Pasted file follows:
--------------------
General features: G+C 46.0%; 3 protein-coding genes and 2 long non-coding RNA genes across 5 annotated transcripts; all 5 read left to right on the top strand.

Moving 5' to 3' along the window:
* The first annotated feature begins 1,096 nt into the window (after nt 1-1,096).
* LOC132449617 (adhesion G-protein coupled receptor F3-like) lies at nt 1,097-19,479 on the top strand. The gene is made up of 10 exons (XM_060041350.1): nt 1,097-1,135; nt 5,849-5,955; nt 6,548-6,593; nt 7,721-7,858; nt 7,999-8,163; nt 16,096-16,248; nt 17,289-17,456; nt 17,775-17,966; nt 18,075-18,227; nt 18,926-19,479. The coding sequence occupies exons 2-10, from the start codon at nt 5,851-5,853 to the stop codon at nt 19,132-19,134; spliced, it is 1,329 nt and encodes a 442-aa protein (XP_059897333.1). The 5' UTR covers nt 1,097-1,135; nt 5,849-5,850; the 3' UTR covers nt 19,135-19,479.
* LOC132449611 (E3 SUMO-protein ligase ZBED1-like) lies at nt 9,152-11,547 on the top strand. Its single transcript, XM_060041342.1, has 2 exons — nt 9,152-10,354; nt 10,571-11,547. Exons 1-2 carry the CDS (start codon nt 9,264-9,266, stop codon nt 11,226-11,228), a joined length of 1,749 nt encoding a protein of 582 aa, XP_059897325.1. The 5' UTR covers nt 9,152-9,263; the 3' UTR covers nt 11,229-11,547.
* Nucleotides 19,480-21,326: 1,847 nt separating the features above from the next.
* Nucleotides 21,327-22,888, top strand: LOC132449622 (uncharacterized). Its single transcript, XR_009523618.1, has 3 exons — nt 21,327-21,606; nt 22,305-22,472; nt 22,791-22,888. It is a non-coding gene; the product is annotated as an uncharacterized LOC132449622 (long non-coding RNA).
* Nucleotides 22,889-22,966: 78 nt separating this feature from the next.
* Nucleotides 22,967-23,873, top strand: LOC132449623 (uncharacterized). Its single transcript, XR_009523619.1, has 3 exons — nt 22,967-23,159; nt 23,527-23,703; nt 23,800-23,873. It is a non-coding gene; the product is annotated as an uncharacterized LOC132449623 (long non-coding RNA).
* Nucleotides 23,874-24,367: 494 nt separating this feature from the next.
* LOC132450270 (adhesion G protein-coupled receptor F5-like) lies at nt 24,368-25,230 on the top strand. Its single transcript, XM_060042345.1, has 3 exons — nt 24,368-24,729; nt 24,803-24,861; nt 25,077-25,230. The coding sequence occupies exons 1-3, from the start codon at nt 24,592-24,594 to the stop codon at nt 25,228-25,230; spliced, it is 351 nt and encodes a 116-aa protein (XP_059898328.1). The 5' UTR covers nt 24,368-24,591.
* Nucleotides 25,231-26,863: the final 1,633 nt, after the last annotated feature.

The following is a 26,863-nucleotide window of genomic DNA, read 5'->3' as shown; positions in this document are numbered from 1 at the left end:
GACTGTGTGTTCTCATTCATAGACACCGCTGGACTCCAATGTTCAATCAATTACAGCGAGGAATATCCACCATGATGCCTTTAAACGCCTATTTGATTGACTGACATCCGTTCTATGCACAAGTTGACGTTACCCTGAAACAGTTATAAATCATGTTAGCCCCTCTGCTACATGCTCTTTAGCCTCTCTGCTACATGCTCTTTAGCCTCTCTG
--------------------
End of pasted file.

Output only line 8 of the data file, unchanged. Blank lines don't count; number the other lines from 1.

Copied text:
* Nucleotides 22,889-22,966: 78 nt separating this feature from the next.